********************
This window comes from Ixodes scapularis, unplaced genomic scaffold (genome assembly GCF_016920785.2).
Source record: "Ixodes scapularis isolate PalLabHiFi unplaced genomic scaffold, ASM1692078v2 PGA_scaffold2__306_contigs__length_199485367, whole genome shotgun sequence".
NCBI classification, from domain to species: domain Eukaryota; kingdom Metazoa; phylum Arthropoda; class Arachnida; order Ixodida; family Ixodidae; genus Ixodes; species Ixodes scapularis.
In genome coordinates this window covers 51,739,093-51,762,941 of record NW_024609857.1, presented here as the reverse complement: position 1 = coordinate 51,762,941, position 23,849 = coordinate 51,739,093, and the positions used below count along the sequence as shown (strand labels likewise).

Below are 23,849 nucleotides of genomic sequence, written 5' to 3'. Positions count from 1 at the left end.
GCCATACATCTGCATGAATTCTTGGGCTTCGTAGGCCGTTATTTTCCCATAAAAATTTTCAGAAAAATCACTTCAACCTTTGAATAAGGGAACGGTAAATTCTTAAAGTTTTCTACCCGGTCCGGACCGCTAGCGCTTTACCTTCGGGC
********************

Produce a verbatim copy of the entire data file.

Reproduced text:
This window comes from Ixodes scapularis, unplaced genomic scaffold (genome assembly GCF_016920785.2).
Source record: "Ixodes scapularis isolate PalLabHiFi unplaced genomic scaffold, ASM1692078v2 PGA_scaffold2__306_contigs__length_199485367, whole genome shotgun sequence".
NCBI classification, from domain to species: domain Eukaryota; kingdom Metazoa; phylum Arthropoda; class Arachnida; order Ixodida; family Ixodidae; genus Ixodes; species Ixodes scapularis.
In genome coordinates this window covers 51,739,093-51,762,941 of record NW_024609857.1, presented here as the reverse complement: position 1 = coordinate 51,762,941, position 23,849 = coordinate 51,739,093, and the positions used below count along the sequence as shown (strand labels likewise).

Below are 23,849 nucleotides of genomic sequence, written 5' to 3'. Positions count from 1 at the left end.
GCCATACATCTGCATGAATTCTTGGGCTTCGTAGGCCGTTATTTTCCCATAAAAATTTTCAGAAAAATCACTTCAACCTTTGAATAAGGGAACGGTAAATTCTTAAAGTTTTCTACCCGGTCCGGACCGCTAGCGCTTTACCTTCGGGC